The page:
Some people scooped it atop their barbecue sandwich, but most ate it on its own as a side salad. Everyone said it was the best coleslaw they'd ever eaten. The coleslaw didn't have any liquid at the bottom when I served it. As I was putting leftovers away, I noticed a lot of liquid at the bottom of the bowl once most of the slaw was gone. I used a slotted spoon to put the remaining coleslaw into a different container.

This is an excellent coleslaw. The dressing is creamy, flavorful, and a perfect complement to grilled pork butt.

I quartered the head of cabbage, which made it very easy to remove the center core. The recipe required about 25 minutes hands-on time and at least 2 hours in the refrigerator to allow the flavors to meld. There was a very small amount of liquid in the bottom of the bowl after the time in the refrigerator, but it was minimal and certainly not enough to warrant draining off. The 6 cups slaw is enough to top at least 12 pork butt sandwiches.


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  1. 5 stars
    I’ve been on a search for a cole slaw that doesn’t scream, but melts in my mouth. I think this is it; not too much of anything, it just works. If you choose to, add more of whatever you’d like, but this is a great jumping off place for the cole slaw of old. For personal preference, I added a splash of apple cider vinegar, celery seed, grated carrots for color and a bit more freshly ground black pepper. Oh-and it ages well!

    1. Some of that is inevitable, Sam. You could first salt the cabbage before you toss it with everything else and let it drain in a colander or strainer for 30 or so minutes. Then rinse, drain again, and proceed. That will take some of the liquid out of the cabbage sooner rather than letting it weep while it’s combined with the other ingredients. And since the liquid drains off, it shouldn’t get soggy, though it will lose a little crunch. Let us know how it goes!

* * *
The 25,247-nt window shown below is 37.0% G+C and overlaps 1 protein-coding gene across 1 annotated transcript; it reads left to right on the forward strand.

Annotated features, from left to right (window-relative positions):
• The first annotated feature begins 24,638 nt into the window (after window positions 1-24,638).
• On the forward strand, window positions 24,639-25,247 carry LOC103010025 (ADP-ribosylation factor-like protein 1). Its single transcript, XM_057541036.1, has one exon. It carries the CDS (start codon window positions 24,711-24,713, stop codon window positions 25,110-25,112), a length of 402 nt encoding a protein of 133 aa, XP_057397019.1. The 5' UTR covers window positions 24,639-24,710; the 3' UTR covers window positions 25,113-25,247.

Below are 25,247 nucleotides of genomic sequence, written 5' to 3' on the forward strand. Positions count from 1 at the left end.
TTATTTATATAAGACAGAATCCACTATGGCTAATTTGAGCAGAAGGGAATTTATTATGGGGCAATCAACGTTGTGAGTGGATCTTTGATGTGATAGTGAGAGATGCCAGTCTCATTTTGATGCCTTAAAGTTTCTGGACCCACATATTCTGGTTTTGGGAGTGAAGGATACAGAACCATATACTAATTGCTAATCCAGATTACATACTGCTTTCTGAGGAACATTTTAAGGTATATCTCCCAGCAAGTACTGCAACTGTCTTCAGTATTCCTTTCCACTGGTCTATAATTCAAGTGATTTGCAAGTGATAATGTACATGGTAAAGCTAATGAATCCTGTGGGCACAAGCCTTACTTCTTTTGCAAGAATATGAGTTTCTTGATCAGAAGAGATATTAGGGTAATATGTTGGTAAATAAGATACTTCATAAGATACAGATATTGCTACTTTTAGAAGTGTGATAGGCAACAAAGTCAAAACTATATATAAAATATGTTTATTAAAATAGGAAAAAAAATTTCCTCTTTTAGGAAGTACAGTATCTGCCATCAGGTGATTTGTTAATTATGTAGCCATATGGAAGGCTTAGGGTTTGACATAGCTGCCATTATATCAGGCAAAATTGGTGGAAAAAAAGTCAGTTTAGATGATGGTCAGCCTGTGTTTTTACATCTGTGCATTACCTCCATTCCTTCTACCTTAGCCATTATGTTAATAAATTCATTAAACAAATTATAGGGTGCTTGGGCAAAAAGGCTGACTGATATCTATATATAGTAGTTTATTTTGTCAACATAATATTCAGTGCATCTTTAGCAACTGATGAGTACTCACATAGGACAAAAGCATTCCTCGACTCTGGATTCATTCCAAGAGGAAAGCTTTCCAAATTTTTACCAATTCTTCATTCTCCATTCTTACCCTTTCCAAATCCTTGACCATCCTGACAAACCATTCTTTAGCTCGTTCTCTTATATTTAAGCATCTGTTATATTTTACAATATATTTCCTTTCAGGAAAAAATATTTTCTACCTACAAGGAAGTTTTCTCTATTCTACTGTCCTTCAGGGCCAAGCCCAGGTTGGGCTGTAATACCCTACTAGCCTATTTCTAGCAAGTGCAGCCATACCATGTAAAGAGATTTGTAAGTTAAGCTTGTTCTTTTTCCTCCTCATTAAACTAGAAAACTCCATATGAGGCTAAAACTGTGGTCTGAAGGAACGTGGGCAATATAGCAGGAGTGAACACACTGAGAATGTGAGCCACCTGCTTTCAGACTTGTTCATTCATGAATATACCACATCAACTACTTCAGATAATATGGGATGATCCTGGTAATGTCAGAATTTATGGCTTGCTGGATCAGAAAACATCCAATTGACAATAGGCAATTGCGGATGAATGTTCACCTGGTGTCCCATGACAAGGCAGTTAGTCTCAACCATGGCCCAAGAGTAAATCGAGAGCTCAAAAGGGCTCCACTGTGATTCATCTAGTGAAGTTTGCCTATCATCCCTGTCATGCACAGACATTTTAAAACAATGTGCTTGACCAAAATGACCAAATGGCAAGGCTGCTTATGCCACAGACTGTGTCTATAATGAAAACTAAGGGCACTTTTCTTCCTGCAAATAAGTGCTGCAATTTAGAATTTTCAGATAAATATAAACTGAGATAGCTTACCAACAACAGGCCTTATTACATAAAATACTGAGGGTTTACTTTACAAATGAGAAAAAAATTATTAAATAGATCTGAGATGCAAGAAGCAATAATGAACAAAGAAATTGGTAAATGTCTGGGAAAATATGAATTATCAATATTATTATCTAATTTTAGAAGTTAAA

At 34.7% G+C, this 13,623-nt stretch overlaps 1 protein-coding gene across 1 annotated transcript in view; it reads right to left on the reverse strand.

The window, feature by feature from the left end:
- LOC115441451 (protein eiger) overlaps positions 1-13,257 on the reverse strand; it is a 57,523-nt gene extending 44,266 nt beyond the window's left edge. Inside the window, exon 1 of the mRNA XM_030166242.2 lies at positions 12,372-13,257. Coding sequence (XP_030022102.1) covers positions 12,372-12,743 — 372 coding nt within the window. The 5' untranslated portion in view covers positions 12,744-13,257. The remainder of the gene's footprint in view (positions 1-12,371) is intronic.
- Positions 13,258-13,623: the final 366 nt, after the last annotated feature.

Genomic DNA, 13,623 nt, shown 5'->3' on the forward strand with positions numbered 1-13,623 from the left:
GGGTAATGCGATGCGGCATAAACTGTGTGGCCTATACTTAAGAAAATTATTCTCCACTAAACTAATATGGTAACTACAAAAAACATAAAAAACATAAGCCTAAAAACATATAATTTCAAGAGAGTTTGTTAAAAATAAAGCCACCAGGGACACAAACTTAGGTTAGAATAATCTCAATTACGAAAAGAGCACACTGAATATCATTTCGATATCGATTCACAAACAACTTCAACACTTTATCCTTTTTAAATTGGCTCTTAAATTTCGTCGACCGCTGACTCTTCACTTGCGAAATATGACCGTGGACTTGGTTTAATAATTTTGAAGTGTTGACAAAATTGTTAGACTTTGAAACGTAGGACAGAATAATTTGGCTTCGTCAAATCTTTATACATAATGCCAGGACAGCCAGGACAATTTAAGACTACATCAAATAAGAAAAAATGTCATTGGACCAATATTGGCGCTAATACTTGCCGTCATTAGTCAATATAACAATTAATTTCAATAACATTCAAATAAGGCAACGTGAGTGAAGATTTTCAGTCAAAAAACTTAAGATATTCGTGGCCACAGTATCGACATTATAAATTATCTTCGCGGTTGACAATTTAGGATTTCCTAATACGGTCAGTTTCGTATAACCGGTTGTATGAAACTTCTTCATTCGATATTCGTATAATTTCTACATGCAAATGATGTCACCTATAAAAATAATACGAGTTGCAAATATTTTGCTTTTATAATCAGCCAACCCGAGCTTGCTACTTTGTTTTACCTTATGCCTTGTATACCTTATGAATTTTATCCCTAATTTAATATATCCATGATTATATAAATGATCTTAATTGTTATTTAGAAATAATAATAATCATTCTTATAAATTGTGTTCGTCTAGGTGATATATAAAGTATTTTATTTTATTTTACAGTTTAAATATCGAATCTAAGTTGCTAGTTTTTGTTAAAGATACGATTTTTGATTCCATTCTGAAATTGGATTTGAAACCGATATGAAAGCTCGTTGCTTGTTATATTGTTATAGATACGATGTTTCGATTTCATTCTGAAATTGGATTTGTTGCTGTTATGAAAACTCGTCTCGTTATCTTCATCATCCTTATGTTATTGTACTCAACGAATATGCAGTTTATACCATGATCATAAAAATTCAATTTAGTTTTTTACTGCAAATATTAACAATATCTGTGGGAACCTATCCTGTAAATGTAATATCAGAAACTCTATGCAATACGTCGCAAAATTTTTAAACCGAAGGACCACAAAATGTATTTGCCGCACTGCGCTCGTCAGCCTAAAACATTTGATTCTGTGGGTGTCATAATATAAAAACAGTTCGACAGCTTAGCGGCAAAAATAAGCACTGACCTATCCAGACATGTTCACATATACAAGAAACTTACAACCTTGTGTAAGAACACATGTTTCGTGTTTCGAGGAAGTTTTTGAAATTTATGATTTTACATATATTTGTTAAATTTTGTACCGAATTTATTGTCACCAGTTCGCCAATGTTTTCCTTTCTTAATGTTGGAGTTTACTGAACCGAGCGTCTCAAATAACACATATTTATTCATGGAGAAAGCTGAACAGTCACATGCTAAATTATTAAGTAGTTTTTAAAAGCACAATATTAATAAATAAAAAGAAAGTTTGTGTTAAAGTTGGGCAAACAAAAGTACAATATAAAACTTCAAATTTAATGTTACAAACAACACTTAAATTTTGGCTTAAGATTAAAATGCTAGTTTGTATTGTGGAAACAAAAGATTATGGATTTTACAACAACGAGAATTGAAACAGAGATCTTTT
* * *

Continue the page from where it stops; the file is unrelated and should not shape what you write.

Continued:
2. I’ve been making this recipe for years (similar to the KFC copykat recipe), and it’s always a winner. I add shredded carrots for some colour.

    1. Thanks so much for taking the time to let us know, June! Yes, it is like that good old KFC slaw, isn’t it? I love the added color. And I usually add a little extra black pepper just to lend a little more sharp heat to contrast against the sweet.

  3. The creamy coleslaw on your site has been my go-to ever since I discovered it years ago. Every once in a while you get an itch to try something different so today I gave this one a try. Loved it! So refreshing, lighter in taste than the other. Awesome to have two excellent coleslaws in my repertoire.

  4. David, I like a really simple coleslaw with a mayonnaise dressing. This is a little different from mine but looks very good! I’d cut back on the sugar and salt, but that’s just me. I’d have only one complaint if you handed that bowl of coleslaw to me — it’s waaaaay too small! 😀